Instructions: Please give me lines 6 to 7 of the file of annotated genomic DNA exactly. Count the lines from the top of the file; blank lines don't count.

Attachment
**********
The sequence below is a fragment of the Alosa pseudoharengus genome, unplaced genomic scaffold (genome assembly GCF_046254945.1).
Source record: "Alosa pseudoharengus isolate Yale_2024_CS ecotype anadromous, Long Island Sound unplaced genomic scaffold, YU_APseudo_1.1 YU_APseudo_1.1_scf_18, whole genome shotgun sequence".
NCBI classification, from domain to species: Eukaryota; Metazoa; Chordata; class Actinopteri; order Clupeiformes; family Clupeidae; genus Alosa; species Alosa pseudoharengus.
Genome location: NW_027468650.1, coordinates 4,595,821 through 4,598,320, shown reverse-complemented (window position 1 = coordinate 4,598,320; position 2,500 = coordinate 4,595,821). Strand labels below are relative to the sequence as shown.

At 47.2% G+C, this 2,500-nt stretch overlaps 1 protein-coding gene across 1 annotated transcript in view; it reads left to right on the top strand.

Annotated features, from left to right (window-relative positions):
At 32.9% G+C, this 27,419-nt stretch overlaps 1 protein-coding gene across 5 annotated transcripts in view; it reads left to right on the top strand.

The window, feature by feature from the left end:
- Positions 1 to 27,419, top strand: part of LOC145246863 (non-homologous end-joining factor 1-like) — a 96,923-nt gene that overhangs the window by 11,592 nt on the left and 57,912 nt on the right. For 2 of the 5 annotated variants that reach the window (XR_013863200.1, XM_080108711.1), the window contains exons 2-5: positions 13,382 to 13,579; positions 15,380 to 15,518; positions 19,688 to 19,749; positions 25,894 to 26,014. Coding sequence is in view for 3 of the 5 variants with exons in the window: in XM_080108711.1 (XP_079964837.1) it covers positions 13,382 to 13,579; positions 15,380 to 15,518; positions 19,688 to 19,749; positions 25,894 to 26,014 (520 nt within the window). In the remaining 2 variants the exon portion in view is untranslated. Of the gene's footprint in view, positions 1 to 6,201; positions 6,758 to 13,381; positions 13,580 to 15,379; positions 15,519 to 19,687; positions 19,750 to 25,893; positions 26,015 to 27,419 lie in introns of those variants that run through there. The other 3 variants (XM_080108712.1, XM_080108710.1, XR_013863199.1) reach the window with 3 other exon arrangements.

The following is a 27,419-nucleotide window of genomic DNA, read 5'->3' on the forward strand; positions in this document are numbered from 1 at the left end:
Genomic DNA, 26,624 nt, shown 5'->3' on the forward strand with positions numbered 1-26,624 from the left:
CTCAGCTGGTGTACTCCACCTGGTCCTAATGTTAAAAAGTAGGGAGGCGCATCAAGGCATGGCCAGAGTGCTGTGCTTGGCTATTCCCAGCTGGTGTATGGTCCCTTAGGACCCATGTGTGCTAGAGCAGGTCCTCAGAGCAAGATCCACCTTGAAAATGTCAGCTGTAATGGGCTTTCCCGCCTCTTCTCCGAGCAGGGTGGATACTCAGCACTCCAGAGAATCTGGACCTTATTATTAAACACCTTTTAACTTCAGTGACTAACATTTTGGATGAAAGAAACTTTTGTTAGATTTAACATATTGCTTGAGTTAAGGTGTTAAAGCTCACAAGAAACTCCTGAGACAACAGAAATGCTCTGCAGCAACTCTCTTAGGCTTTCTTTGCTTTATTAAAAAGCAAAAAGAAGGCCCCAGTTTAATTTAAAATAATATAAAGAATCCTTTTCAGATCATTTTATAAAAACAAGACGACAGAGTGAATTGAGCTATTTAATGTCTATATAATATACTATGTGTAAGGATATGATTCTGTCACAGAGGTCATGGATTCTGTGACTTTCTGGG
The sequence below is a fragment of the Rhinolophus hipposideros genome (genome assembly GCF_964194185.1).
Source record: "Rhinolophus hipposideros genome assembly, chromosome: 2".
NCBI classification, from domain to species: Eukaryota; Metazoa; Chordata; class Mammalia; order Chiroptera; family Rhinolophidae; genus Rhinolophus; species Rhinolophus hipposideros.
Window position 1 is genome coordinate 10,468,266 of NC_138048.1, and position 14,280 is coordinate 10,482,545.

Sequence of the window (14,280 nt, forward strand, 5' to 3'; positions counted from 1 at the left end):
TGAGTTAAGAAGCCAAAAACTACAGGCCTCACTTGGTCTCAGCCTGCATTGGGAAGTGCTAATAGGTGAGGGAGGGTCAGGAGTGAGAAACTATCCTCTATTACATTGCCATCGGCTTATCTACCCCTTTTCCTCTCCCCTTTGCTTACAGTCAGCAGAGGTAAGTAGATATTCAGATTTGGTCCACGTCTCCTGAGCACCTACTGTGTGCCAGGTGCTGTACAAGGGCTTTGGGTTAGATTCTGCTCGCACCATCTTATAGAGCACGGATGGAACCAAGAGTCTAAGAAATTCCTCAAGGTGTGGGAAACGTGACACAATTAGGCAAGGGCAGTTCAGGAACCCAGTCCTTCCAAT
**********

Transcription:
Annotated features, from left to right (window-relative positions):
At 32.9% G+C, this 27,419-nt stretch overlaps 1 protein-coding gene across 5 annotated transcripts in view; it reads left to right on the top strand.